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Man climbs fence at Sky Harbor, runs to plane

PHOENIX — Two men were arrested Christmas Day on opposite sides of the
country after they breached perimeters at major airports, raising questions
about security measures and whether more needs to be done to protect the
nation’s transit hubs.

Robert Edward Bump, 49, scaled a roughly 9-foot, barbed wire topped fence at
about 5:30 p.m. at Phoenix Sky Harbor International Airport before running out
onto the tarmac and banging on the engine of an arriving Southwest Airlines

He was arrested a few minutes later after another pilot spotted him and alerted
the tower, Phoenix police spokesman Officer James Holmes said.

No injuries were reported, and Holmes said passengers were never in danger.

In New Jersey, a man was arrested Wednesday after authorities found him on the
tarmac of Newark Liberty Airport. It’s not clear how Siyah Bryant, 24, of Jersey
City, ended up on the tarmac. A phone number for Bryant, who is charged with
trespassing, couldn’t be located.

In Phoenix, authorities immediately alerted the pilot of the Southwest Airlines
plane, who shut down his engines as Bump approached, airport spokeswoman Deborah
Ostreicher said.

Surveillance video shows the man being surrounded by airport security vehicles
as he wandered away from the plane with his arms outstretched as if he were
flying. A police officer arrived soon after and arrested him.

Bump showed signs of drug and alcohol impairment and was booked on a
misdemeanor charge of entering a restricted area at the airport, said Holmes,
adding that the man didn’t explain to authorities during questioning why he did

“He didn’t really say anything that made any sense,” Holmes said.

It wasn’t immediately clear whether Bump has an attorney. Police said he is

Security on the airport’s runway system has been breached in the past.

In November 2012, a woman rammed through a partially open gate at the Phoenix
airport and drove on the runway with her infant son in the car.

Also, Sky Harbor spent $10 million to upgrade its perimeter security and access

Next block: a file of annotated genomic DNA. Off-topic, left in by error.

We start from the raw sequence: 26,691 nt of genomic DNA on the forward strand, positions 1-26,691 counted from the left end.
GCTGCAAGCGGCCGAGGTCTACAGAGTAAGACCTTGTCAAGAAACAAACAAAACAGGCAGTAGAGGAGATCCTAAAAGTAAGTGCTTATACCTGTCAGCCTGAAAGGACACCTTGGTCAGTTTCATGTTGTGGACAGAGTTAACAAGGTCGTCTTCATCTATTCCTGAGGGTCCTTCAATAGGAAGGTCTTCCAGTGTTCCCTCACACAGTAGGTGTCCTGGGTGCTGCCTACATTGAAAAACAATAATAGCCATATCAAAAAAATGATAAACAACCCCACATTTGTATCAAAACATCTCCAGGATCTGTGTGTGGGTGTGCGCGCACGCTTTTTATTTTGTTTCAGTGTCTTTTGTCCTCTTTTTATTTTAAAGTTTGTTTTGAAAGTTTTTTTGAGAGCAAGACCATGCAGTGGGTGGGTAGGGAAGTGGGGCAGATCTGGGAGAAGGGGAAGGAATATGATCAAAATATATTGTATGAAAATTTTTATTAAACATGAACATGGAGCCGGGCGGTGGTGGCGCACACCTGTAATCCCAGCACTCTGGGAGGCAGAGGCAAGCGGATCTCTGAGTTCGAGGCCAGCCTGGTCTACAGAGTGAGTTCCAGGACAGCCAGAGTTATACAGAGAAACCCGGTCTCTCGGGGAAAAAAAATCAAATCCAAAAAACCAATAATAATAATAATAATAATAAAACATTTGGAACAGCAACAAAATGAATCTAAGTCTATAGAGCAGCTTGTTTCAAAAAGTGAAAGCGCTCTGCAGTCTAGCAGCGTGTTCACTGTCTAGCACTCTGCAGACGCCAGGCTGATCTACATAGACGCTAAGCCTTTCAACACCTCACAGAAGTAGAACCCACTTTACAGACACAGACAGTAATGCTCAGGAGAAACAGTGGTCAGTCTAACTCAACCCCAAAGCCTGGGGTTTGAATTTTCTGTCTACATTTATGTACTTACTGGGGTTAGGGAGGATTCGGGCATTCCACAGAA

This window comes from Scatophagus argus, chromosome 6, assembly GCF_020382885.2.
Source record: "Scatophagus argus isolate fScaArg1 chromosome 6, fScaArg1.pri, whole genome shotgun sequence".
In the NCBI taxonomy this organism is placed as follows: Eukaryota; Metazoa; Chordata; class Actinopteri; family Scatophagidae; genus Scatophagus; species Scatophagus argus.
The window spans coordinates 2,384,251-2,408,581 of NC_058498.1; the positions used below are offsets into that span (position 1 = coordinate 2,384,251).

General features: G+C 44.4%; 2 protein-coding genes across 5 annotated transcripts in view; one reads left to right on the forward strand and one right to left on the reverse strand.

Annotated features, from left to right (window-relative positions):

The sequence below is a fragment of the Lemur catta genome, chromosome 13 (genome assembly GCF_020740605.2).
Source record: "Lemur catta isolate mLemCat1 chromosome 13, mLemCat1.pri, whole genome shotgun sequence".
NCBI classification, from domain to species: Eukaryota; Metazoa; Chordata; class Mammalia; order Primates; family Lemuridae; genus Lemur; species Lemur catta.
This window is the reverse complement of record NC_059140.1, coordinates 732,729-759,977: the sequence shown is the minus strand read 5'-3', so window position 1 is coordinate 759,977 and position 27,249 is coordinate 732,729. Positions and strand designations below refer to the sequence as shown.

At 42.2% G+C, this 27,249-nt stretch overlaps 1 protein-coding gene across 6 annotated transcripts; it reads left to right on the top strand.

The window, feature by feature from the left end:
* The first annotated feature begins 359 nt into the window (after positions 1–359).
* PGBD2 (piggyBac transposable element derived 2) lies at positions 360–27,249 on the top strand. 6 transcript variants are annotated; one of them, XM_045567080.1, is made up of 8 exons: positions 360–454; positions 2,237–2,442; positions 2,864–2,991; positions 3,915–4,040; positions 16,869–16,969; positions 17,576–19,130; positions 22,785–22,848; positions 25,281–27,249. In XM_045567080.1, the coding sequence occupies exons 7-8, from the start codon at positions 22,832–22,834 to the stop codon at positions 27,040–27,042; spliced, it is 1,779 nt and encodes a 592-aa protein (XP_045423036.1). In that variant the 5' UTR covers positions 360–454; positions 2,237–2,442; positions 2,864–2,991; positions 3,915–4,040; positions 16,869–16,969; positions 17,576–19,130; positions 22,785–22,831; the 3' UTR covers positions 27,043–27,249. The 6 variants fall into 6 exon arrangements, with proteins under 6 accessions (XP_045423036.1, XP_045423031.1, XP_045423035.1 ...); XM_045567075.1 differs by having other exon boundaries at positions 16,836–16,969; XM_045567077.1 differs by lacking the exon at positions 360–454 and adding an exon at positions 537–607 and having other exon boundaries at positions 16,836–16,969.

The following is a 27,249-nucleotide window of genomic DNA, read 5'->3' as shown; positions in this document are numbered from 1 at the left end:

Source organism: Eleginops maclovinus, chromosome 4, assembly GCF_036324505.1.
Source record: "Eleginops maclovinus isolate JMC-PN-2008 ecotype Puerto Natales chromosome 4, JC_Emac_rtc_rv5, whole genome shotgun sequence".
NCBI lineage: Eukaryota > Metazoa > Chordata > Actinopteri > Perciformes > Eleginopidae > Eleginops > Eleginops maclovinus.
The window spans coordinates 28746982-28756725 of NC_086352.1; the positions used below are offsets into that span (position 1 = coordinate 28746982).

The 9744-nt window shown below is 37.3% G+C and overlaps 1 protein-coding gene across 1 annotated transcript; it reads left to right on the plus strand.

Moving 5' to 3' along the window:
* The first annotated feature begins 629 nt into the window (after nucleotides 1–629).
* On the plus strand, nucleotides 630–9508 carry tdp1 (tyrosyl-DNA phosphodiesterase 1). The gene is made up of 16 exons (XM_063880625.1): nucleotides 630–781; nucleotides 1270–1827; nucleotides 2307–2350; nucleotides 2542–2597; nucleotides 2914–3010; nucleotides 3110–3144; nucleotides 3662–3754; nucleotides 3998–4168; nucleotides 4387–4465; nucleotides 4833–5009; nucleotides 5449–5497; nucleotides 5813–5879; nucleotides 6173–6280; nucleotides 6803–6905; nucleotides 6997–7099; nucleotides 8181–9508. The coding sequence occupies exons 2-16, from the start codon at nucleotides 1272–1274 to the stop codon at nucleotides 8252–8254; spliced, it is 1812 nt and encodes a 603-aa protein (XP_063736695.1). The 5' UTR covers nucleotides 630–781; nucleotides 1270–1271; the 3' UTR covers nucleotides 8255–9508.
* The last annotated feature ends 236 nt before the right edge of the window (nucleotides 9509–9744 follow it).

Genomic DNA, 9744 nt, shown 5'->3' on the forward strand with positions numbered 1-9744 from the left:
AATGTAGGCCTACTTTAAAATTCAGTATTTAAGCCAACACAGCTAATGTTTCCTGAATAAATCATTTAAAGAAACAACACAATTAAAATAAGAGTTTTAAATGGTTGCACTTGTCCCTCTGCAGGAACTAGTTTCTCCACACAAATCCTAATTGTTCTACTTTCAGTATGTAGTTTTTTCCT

gates after a man being chased by police in 2005 crashed a stolen pickup through
a fence and drove onto the runways, passing several jets on a taxiway.

Ostreicher said the airport does not have a perimeter intrusion detection
system that includes motion sensors, but security personnel and dozens of
cameras are in place around the facility.

“You are safe as a traveler here. A person who tries to do something like
that, however, is in grave danger,” she said.

The Transportation Security Administration doesn’t require airports to maintain
full-time surveillance of their perimeter fences, leaving airport security
largely in the hands of individual facilities.

Jeff Price, an aviation professor at the Metropolitan State University of
Denver and former assistant security director at Denver International Airport,
said perimeter intrusion detection systems might be needed at the nation’s
larger airports as an extra layer, given their prominence and volume of

Still, installing such a detection system is no guarantee that breaches will be
avoided. “There’s no such thing as airtight security,” Price said.

Price said it looked as though people working in the airport tower did as they
were supposed to by responding quickly. While perimeter fences are a key part of
airport security, Price said an airport relies on many layers of security,
including workers required to challenge and report people on air fields who
don’t have security badges.


AP writer Brian Skoloff contributed to this report. Correspondent Geoff
Mulvihill contributed to this report from Trenton, N.J.


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